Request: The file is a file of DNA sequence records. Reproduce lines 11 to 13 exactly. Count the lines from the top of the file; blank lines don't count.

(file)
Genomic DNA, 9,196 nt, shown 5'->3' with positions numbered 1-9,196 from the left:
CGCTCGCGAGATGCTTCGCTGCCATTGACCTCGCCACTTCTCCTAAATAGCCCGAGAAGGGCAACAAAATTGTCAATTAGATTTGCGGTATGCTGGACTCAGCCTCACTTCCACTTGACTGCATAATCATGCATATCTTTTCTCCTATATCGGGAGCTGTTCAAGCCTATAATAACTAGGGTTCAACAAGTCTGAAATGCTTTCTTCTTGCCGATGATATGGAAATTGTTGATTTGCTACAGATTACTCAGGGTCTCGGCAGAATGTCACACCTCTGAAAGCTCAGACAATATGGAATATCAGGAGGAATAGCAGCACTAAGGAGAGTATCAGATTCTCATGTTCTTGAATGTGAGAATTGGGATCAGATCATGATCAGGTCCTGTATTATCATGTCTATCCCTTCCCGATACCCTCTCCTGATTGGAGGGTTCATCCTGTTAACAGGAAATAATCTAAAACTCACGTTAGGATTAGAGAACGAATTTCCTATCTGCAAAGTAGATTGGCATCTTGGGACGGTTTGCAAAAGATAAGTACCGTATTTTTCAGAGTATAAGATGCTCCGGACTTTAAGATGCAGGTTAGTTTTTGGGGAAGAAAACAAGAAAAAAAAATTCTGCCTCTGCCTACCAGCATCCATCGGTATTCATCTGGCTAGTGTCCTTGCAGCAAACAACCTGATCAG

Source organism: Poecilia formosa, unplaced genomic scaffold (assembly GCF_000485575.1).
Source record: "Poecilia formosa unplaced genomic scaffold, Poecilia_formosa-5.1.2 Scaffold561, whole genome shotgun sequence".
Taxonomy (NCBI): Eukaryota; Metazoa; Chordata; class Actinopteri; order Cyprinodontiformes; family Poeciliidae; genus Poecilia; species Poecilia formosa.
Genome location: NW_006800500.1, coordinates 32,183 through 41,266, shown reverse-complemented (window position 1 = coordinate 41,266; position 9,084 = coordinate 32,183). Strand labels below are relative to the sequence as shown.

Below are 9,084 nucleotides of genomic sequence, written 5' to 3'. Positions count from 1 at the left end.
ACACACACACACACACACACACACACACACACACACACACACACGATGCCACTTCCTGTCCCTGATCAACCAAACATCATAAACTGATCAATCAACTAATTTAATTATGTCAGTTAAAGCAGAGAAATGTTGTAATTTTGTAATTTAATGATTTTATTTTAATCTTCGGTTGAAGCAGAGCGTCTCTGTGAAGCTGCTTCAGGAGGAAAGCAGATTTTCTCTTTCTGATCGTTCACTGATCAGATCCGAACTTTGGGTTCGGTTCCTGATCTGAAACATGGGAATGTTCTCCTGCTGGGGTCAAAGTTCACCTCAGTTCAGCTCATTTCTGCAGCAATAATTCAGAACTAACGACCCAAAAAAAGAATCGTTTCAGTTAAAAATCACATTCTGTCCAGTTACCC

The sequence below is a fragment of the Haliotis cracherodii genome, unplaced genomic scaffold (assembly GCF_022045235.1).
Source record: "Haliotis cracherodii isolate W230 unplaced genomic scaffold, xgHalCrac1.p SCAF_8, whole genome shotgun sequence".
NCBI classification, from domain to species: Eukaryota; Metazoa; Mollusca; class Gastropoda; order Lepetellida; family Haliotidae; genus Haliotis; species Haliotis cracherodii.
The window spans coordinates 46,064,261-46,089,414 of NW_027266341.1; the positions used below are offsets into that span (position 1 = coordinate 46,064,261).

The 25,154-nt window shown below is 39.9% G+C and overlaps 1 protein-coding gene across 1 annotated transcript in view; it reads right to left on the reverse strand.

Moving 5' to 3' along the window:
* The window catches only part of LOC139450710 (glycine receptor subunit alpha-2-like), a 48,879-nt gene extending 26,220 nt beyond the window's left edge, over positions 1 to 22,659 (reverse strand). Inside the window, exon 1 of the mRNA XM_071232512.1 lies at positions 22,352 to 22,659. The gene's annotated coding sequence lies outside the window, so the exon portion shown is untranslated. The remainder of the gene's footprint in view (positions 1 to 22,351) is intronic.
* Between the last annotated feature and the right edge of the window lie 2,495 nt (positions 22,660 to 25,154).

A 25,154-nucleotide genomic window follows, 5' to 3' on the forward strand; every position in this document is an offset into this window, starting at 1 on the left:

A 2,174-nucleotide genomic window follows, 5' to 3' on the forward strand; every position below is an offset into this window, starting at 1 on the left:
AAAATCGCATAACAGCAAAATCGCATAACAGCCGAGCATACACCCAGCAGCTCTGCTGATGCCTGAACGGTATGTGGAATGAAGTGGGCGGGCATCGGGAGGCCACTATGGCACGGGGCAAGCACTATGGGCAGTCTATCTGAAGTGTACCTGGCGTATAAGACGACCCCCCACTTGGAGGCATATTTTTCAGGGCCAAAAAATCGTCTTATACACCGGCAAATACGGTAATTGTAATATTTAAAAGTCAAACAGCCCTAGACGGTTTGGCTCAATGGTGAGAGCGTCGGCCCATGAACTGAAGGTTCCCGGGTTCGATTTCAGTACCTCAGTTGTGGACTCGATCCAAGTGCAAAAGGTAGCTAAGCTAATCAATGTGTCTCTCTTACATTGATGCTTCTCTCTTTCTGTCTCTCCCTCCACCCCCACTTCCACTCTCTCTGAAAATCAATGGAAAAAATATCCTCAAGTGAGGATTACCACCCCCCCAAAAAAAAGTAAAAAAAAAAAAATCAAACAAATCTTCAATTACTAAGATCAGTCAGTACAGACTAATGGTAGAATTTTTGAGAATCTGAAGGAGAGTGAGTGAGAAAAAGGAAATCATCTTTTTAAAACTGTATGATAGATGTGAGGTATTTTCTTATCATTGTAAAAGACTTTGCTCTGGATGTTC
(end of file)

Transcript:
NCBI classification, from domain to species: Eukaryota; Metazoa; Mollusca; class Gastropoda; order Lepetellida; family Haliotidae; genus Haliotis; species Haliotis cracherodii.
The window spans coordinates 46,064,261-46,089,414 of NW_027266341.1; the positions used below are offsets into that span (position 1 = coordinate 46,064,261).

The 25,154-nt window shown below is 39.9% G+C and overlaps 1 protein-coding gene across 1 annotated transcript in view; it reads right to left on the reverse strand.